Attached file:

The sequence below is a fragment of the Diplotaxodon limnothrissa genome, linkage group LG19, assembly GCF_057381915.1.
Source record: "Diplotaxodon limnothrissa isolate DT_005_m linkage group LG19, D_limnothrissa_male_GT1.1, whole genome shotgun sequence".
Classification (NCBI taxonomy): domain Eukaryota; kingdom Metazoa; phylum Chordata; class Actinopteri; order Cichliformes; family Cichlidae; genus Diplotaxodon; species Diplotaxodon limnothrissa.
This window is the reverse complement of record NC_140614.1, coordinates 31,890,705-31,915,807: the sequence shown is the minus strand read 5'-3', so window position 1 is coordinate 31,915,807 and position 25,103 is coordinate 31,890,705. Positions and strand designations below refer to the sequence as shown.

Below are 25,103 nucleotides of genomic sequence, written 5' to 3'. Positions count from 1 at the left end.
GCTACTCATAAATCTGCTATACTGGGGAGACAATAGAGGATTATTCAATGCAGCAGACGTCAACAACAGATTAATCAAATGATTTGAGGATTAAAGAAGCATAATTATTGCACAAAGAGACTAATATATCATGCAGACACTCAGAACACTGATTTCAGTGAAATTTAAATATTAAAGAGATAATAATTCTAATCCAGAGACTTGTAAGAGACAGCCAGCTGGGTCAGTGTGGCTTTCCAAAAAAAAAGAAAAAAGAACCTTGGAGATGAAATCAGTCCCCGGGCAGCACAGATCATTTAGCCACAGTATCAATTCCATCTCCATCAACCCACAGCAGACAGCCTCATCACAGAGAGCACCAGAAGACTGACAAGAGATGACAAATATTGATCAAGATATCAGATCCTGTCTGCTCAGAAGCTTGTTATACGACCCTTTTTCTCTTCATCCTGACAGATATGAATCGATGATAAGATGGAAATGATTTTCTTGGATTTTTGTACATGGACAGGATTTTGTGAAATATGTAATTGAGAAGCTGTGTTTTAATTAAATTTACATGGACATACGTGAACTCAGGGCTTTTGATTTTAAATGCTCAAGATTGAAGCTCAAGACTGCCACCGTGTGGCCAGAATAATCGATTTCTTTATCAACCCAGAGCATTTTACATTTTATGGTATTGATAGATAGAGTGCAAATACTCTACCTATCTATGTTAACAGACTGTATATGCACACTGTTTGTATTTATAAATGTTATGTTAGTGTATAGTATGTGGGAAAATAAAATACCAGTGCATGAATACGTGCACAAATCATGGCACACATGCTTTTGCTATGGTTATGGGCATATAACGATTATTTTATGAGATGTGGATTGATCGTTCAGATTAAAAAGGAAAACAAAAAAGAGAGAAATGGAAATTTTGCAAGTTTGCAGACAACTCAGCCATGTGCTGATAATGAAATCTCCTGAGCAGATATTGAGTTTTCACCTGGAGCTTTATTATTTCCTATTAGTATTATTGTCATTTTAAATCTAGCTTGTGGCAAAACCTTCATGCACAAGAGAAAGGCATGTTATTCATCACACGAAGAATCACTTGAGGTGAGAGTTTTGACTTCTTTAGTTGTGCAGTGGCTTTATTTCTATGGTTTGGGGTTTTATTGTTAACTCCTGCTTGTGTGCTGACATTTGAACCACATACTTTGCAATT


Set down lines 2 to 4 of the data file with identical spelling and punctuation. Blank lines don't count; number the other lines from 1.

Source record: "Diplotaxodon limnothrissa isolate DT_005_m linkage group LG19, D_limnothrissa_male_GT1.1, whole genome shotgun sequence".
Classification (NCBI taxonomy): domain Eukaryota; kingdom Metazoa; phylum Chordata; class Actinopteri; order Cichliformes; family Cichlidae; genus Diplotaxodon; species Diplotaxodon limnothrissa.
This window is the reverse complement of record NC_140614.1, coordinates 31,890,705-31,915,807: the sequence shown is the minus strand read 5'-3', so window position 1 is coordinate 31,915,807 and position 25,103 is coordinate 31,890,705. Positions and strand designations below refer to the sequence as shown.